Beijing’s cooperation with the Gulf states marks the emergence of the petroyuan, Credit Suisse says © AFP / Fred Dufour

The global energy order is being reshaped as deepening energy ties between China and the Middle East signifies the rise of the petroyuan, which could challenge the petrodollar, the Financial Times reported on Wednesday, citing Credit Suisse analyst Zoltan Pozsar.

According to Pozsar, China has been boosting purchases of crude and liquefied natural gas (LNG) from Iran, Venezuela, Russia, and some African nations using its national currency. However, President Xi Jinping’s meeting with the member states of the Gulf Cooperation Council (GCC) in December marked “the birth of the petroyuan,” he said in a note to clients.

At the summit, the Chinese leader confirmed that Beijing is ready to make energy purchases in yuan instead of the US dollar with GCC countries.

“China wants to rewrite the rules of the global energy market,” Pozsar said, adding that the move to de-dollarize the oil and gas trade is backed members of the BRICS alliance (Brazil, Russia, India, China, and South Africa).

China and Gulf countries deepen ties China and Gulf countries deepen ties

According to the Credit Suisse analyst, the steps towards ditching the greenback in the energy trade have intensified in the wake of the sweeping sanctions imposed by Western nations on Russia, one of the world’s major energy producers and exporters, in response to the military operation in Ukraine. Pozsar added that dollar foreign exchange reserves were militarized in the sanctions war, making the use of the currency unsafe for major exporters and importers of oil, gas, and other commodities.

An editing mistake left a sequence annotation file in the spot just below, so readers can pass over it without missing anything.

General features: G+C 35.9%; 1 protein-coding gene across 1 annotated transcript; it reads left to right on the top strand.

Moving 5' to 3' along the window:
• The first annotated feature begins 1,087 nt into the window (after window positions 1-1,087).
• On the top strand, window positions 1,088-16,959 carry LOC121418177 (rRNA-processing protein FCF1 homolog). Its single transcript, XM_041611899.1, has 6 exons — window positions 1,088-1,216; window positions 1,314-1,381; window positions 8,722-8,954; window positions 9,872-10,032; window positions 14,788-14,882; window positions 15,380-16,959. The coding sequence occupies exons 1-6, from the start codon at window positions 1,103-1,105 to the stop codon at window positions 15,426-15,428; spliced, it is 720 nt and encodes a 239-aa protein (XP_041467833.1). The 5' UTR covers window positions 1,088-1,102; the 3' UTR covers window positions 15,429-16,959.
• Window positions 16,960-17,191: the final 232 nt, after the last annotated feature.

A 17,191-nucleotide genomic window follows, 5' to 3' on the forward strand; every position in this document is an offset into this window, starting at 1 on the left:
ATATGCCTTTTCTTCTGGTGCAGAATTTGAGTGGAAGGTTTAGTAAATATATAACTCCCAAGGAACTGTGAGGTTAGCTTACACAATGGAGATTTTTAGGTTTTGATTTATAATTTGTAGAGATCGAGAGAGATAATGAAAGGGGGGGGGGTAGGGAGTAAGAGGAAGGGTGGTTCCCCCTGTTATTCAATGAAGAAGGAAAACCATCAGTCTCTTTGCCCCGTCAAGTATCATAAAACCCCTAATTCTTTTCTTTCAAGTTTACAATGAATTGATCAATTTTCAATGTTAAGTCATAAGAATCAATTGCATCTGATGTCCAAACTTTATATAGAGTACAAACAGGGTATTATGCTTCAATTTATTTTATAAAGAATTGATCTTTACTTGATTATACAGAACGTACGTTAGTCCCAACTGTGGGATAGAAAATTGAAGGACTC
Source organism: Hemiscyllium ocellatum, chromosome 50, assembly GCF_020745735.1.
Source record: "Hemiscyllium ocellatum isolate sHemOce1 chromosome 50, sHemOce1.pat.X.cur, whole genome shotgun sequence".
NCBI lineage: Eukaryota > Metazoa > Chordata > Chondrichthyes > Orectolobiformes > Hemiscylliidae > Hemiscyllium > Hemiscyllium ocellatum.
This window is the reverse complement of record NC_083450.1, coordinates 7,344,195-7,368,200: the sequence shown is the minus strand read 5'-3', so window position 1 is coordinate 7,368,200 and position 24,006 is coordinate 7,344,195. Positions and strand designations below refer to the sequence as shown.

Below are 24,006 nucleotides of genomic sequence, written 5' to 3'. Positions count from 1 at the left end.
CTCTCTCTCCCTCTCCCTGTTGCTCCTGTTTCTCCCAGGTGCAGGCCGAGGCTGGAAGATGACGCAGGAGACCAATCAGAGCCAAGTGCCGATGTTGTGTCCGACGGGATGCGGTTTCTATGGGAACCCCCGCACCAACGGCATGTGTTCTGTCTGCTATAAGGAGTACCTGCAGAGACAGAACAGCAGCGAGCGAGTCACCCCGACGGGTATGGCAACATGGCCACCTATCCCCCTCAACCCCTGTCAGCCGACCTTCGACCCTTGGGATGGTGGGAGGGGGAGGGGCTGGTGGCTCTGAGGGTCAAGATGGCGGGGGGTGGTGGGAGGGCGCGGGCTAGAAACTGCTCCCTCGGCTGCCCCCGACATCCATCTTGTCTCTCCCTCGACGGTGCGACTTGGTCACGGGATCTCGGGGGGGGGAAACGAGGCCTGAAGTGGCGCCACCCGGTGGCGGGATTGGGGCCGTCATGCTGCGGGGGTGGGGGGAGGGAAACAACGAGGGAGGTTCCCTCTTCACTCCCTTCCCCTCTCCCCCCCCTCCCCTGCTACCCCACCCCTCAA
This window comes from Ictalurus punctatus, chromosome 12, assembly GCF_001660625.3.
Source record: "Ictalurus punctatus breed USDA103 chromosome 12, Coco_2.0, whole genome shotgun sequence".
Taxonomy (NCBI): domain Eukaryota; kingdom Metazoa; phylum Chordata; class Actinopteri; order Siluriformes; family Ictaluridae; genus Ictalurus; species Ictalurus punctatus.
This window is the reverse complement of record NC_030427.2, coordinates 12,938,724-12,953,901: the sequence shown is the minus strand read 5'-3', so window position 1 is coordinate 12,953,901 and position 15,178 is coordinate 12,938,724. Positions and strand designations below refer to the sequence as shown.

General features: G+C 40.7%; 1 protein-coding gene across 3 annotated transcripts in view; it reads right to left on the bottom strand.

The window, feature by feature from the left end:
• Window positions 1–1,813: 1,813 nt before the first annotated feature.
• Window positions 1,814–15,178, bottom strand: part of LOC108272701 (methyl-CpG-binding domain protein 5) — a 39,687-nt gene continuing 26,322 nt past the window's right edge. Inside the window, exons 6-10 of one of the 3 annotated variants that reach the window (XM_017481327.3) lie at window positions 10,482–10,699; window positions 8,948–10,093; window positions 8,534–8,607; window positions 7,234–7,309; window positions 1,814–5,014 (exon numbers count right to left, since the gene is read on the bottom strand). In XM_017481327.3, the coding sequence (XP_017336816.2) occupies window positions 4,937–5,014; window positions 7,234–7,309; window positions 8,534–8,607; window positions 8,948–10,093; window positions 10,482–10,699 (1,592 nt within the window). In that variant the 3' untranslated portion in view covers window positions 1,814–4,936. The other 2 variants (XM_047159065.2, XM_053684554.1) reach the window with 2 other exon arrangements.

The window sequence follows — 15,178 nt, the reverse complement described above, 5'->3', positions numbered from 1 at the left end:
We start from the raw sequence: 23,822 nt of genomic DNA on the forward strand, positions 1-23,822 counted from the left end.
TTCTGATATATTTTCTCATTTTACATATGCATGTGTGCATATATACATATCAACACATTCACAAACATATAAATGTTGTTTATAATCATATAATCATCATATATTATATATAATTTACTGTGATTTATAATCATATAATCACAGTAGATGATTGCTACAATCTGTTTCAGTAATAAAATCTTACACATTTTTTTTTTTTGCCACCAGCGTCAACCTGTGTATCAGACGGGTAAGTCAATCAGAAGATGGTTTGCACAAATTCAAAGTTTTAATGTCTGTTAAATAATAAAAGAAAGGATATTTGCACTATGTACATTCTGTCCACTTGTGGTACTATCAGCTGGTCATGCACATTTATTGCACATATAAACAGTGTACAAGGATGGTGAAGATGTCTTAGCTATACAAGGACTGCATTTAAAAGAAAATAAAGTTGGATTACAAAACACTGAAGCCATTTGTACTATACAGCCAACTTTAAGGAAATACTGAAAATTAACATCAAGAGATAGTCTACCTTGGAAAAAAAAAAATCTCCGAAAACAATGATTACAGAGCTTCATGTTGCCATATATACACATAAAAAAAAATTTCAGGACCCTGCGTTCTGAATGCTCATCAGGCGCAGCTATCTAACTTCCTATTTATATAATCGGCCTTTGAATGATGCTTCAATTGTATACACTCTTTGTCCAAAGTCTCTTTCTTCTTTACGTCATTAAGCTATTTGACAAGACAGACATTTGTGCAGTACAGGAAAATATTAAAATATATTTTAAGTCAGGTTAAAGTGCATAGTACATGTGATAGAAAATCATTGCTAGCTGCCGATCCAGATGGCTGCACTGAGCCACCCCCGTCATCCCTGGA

Cooperation between China and the GCC may potentially involve joint exploration and production in places such as the South China Sea, as well as investment in refineries, chemicals, and plastics.

Pozsar said that implementing all of these projects in the yuan would mark a massive shift in the global energy trade. He added that even if it does not replace the dollar as a reserve currency, trading in the petroyuan will nevertheless come with significant economic and financial implications for policymakers and investors.

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